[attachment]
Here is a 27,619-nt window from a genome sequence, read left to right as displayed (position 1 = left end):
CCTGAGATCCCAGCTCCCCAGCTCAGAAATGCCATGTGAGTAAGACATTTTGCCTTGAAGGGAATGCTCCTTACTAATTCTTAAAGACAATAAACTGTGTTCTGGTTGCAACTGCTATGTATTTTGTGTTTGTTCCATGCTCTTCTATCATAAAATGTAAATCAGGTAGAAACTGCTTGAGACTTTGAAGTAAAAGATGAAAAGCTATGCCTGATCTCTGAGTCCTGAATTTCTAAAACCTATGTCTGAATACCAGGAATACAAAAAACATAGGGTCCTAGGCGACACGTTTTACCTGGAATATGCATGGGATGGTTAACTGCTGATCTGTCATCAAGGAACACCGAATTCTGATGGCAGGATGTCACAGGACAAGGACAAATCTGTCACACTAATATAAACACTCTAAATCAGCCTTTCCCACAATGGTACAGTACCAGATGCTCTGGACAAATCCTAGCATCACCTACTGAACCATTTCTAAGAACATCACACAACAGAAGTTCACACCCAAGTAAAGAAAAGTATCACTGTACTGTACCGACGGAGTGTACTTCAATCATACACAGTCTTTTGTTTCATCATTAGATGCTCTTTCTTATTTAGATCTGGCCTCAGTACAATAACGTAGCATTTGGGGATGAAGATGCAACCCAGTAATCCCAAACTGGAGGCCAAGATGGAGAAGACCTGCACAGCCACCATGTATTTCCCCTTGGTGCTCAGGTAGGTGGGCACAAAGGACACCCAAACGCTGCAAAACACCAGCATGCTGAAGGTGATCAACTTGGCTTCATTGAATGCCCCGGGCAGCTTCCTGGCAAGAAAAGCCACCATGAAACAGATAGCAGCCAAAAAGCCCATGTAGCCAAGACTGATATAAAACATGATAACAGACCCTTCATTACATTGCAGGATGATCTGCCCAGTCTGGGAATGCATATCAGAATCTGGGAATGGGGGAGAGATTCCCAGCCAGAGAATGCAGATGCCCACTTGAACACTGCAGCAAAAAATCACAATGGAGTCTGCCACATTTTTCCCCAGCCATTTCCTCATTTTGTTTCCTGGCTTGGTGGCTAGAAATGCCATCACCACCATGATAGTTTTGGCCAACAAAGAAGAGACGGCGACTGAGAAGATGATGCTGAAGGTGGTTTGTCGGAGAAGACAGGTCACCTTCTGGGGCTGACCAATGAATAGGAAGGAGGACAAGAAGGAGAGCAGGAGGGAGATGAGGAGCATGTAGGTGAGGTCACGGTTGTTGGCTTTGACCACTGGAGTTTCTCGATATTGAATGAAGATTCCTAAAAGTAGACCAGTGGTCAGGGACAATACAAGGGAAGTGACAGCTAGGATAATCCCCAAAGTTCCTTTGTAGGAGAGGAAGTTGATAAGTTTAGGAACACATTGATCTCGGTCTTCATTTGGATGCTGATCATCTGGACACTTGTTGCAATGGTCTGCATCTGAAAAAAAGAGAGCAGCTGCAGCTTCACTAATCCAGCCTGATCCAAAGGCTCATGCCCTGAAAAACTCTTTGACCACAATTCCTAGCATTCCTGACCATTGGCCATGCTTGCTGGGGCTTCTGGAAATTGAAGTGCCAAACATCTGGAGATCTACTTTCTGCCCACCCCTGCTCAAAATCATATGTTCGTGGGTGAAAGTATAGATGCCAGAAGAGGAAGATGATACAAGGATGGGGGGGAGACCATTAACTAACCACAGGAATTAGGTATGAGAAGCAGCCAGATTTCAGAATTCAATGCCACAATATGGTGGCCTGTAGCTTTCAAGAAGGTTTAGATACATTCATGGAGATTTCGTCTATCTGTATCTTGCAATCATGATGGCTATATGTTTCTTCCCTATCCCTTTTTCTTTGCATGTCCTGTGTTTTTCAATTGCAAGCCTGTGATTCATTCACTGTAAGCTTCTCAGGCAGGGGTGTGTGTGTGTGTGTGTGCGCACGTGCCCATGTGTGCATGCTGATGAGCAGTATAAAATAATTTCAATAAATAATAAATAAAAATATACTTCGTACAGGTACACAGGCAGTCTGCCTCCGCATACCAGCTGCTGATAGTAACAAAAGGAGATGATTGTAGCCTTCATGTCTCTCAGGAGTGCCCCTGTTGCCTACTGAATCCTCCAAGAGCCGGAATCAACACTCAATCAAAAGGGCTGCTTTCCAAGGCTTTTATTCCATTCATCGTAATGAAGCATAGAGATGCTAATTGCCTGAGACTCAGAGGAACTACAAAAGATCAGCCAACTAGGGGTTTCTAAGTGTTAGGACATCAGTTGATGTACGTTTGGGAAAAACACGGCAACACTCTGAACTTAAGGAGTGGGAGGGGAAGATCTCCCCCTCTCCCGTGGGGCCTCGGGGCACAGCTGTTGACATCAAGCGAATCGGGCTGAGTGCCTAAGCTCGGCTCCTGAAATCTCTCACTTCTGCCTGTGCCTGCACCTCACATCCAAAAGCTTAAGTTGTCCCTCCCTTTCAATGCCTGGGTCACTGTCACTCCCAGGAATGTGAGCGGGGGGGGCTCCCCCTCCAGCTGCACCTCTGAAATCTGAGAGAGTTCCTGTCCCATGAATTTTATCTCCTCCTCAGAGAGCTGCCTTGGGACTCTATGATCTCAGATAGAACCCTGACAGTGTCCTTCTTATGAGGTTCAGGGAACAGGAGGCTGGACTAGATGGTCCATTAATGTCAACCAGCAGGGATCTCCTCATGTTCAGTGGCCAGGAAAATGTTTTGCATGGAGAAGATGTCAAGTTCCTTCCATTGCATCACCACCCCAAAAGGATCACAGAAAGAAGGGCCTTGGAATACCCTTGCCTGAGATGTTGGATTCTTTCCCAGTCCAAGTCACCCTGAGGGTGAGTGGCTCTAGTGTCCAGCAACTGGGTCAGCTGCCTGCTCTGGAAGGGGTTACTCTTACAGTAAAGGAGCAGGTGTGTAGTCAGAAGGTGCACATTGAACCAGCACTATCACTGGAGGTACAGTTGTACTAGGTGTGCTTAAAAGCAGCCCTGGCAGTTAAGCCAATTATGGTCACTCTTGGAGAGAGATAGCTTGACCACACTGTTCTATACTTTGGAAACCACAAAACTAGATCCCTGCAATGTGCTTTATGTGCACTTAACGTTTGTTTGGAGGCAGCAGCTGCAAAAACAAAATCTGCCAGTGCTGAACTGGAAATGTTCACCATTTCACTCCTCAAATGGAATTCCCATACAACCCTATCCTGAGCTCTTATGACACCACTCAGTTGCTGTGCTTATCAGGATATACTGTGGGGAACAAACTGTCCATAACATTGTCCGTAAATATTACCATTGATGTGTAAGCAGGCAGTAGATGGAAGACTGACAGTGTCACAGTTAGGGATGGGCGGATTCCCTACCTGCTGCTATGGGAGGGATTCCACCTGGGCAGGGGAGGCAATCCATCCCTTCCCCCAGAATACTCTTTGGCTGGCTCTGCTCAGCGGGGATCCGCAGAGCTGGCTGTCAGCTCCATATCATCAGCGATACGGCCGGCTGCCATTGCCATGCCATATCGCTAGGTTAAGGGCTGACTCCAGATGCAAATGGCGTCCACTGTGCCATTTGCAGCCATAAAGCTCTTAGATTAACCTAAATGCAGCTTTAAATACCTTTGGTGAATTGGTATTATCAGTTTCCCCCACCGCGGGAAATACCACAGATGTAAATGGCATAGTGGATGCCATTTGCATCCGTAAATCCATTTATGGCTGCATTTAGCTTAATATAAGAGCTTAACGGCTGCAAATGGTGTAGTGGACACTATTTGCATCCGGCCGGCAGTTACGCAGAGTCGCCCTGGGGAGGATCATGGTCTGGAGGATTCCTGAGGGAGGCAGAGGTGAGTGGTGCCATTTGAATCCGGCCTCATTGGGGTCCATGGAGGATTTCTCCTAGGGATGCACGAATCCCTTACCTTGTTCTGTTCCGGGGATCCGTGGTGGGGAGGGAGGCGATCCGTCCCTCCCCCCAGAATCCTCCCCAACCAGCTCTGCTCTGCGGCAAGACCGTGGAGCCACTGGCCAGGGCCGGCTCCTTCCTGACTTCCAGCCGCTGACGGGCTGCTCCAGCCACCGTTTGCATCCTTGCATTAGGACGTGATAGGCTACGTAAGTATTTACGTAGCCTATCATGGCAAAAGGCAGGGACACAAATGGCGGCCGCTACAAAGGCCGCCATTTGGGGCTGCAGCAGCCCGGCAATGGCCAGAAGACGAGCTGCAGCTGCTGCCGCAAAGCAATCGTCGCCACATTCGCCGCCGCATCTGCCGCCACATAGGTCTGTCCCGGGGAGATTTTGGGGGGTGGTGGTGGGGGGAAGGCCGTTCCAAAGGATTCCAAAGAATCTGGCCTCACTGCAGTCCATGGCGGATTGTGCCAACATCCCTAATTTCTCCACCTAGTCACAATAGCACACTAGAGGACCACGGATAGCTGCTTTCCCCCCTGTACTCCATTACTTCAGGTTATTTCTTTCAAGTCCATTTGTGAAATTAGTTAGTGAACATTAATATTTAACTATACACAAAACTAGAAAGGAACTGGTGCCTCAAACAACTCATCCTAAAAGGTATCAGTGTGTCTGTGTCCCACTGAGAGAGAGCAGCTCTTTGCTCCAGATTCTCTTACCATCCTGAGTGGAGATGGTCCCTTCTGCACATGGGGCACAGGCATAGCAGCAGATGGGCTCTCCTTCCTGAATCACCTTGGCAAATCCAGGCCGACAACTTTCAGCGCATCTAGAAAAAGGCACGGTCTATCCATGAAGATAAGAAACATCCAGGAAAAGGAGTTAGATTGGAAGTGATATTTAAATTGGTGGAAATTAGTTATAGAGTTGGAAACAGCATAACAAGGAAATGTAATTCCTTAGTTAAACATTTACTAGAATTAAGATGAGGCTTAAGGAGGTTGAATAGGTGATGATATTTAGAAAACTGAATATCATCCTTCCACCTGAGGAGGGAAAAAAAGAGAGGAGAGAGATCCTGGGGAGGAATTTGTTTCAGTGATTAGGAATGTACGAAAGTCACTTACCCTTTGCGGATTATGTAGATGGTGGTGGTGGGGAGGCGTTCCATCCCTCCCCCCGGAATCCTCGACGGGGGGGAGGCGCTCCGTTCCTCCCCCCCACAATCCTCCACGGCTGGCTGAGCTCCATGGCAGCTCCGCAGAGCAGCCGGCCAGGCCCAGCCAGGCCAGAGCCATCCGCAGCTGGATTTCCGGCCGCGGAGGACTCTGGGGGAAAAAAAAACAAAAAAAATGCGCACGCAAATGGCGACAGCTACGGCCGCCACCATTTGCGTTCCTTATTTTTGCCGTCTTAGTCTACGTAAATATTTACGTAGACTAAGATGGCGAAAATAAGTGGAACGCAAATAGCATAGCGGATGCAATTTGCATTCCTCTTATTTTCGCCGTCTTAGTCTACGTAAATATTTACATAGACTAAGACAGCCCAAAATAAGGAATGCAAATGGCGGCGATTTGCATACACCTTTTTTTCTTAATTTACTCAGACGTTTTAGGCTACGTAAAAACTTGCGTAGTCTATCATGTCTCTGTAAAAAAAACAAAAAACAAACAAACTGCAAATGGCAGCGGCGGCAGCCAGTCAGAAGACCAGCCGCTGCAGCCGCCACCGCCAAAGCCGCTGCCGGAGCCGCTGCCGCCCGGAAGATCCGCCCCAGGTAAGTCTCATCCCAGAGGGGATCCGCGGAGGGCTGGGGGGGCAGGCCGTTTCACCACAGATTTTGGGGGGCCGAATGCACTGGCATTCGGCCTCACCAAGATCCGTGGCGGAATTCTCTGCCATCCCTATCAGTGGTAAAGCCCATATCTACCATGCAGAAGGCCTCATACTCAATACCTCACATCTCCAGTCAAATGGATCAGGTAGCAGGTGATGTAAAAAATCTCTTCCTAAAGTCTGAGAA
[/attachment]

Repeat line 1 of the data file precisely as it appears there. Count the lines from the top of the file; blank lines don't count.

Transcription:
Here is a 27,619-nt window from a genome sequence, read left to right as displayed (position 1 = left end):